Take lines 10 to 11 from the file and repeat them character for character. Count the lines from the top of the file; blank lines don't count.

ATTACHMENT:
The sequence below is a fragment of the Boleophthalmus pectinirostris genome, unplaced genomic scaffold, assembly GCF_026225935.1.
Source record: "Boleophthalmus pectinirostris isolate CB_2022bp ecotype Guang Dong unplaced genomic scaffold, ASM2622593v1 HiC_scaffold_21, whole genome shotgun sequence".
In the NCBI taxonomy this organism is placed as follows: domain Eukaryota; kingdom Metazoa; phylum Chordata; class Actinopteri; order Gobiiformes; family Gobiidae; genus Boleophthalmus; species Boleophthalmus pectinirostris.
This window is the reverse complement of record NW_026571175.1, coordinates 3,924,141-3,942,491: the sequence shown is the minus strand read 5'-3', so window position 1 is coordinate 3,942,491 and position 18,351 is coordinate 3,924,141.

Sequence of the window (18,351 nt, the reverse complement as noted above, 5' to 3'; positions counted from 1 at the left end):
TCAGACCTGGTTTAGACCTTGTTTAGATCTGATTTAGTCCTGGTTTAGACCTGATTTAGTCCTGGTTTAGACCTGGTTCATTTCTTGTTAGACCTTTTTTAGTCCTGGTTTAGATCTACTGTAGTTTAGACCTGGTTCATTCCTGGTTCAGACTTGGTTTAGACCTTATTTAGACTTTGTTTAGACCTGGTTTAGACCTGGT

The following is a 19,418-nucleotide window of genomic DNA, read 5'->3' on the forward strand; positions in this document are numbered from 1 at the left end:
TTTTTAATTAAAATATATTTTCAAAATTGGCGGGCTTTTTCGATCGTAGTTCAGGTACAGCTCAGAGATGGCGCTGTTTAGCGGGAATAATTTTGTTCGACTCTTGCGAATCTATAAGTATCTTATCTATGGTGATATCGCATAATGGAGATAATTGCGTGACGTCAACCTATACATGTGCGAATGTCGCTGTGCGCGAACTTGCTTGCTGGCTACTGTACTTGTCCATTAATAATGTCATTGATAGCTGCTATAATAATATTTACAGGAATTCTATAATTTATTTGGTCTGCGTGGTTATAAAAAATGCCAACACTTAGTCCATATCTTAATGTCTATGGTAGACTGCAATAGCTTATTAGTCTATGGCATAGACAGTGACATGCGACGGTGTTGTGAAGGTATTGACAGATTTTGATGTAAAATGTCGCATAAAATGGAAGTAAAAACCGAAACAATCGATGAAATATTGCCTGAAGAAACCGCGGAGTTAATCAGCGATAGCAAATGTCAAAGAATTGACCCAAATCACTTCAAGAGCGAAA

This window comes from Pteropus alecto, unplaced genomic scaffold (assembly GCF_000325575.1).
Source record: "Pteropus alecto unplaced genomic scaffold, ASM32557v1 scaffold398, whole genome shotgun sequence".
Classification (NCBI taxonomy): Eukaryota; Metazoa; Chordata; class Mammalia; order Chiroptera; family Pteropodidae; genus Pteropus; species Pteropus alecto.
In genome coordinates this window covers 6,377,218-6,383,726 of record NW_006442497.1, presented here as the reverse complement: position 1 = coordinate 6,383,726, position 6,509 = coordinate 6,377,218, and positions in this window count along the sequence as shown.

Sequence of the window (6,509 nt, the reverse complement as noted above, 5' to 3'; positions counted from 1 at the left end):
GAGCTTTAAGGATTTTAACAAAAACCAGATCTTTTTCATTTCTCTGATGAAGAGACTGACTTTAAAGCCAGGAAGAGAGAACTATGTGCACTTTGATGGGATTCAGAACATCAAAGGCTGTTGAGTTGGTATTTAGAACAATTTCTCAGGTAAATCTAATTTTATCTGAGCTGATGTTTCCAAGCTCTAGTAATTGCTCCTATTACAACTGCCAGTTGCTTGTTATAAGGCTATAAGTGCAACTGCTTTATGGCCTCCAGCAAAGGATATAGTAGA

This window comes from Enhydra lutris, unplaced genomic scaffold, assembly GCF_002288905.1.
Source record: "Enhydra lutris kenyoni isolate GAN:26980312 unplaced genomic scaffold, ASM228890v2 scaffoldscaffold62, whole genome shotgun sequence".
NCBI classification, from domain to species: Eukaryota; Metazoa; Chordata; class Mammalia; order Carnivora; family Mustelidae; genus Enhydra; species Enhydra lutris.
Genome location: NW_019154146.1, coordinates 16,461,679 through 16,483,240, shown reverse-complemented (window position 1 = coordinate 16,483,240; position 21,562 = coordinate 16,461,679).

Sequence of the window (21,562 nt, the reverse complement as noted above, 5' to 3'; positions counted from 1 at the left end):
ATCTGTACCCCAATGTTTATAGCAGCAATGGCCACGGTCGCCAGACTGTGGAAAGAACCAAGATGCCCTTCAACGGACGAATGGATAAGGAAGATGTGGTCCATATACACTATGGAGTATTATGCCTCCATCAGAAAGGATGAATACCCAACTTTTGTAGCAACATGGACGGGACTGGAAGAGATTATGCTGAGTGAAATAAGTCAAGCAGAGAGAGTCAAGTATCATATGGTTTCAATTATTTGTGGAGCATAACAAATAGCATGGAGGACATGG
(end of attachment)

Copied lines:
Source record: "Pteropus alecto unplaced genomic scaffold, ASM32557v1 scaffold398, whole genome shotgun sequence".
Classification (NCBI taxonomy): Eukaryota; Metazoa; Chordata; class Mammalia; order Chiroptera; family Pteropodidae; genus Pteropus; species Pteropus alecto.